WASHINGTON - The American Bankers Association is on the verge of abandoning a key condition to its support for merging the bank and thrift deposit insurance funds.
Since 1996, the industry's largest trade group has demanded lawmakers abide by a compromise in the thrift bailout law that barred a merger of the funds until the commercial bank and thrift charters were combined.
The policy shift is expected to be approved by the ABA board before a House Banking Committee panel holds a hearing on the issue next month.
"Part of this is a recognition that the charters are so similar," said ABA executive director Edward L. Yingling. "The powers are so close now .We took a good shot at trying to merge the charters. It just got to the point where it wasn't going to happen."
However, Mr. Yingling said, ABA support will be contingent on two new conditions: The Office of Thrift Supervision must be merged into the Office of the Comptroller of the Currency, and excess reserves held by the Federal Deposit Insurance Corp. must be rebated.
The ABA's new position tracks legislation expected from Rep. Marge Roukema, who heads House Banking's financial institutions subcommittee.
The New Jersey Republican has scheduled a Feb. 16 hearing to debate merging the funds, making the OTS a division of the OCC, and rebating insurance premiums when the FDIC's reserves exceed 1.5% of insured deposits. She is expected to introduce legislation early this year, but the timing and details remain unclear.
Though the ABA's softening on the thrift charter is a breakthrough, Congress is not expected to pass major banking legislation this year. That leads some insiders to conclude the trade group's move may be aimed at winning thrift members from America's Community Bankers, which tried but failed to merge with the ABA last year.
"I'm sure the ABA is looking at ways to try to sell" itself to thrifts, ACB's president and chief executive Diane M. Casey said Tuesday.
Both groups support merging the funds and rebating excess reserves, but Ms. Casey said the ABA's willingness to merge regulators as an alternative to melding the charters "oversimplifies" the issue and is "not appropriate."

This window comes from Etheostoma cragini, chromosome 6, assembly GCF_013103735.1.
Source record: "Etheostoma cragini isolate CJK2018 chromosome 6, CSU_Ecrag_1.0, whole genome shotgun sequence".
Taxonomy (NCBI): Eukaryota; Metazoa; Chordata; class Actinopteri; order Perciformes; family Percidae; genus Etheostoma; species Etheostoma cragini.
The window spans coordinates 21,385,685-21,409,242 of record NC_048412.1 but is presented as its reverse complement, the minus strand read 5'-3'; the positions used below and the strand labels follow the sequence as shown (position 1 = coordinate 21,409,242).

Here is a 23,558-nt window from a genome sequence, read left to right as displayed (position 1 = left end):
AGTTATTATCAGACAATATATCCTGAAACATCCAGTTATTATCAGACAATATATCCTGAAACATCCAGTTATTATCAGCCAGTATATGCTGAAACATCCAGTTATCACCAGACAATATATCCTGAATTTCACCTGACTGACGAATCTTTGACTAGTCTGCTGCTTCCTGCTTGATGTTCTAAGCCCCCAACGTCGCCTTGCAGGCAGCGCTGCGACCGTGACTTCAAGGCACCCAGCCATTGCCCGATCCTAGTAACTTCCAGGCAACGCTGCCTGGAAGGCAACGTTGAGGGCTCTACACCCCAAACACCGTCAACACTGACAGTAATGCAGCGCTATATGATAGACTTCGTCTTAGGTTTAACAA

ACB board members and its government affairs committee decided at a meeting last weekend in Phoenix to steadfastly defend its independent regulator, which specializes in overseeing thrifts and is sensitive to their home-lending mission, she said. "The maintenance of a separate OTS is one our priorities."
Caving in could be a slippery slope, according to officials. "Consolidating agencies is the first step toward eliminating certain competitive options that are embedded in the different charters," said Robert R. Davis, the ACB's director of government relations.
But Mr. Yingling said the policy switch has come to the fore after years of failed negotiations with the ACB about how to combine the charters. The banking industry's successful lobbying for restrictions on unitary thrift holding companies in the new financial reform law also set the stage for the change.
Mr. Yingling argued that a single regulator is necessary to maintain consistent supervision of banks and thrifts and, in turn, insure the solvency of the combined fund. But the ABA would support an OTS-like division within the OCC and other steps to prevent discriminatory treatment of thrifts compared to national banks.
Meanwhile, Rep. Frank D. Lucas, an Oklahoma Republican on House Banking, has introduced legislation that would use reserves in either fund exceeding 1.35% of insured deposits to pay interest on the Financing Corp. bonds that helped rescue the thrift industry. Though bank and thrift officials prefer a direct rebate, the Lucas approach could be part of a compromise.
The FDIC supports combining the Bank Insurance Fund and the Savings Association Insurance Fund, arguing that the thrift industry has become too concentrated to safely support its own fund.
Yet the debate over insurance funds may be academic this year. Sources said that House Banking Committee Chairman Jim Leach opposes any major banking legislation because it could be used as a vehicle to undo last year's landmark financial reform law.
And Senate Banking Committee Chairman Phil Gramm does not seem eager to act, either.
"It is something that he is going to look into, to lay the groundwork," a Gramm spokeswoman said, but it is unlikely to result in legislation this year. "It seems to make a lot of sense to see how the Gramm-Leach-Bliley Act will shake out before we put another change on top of it."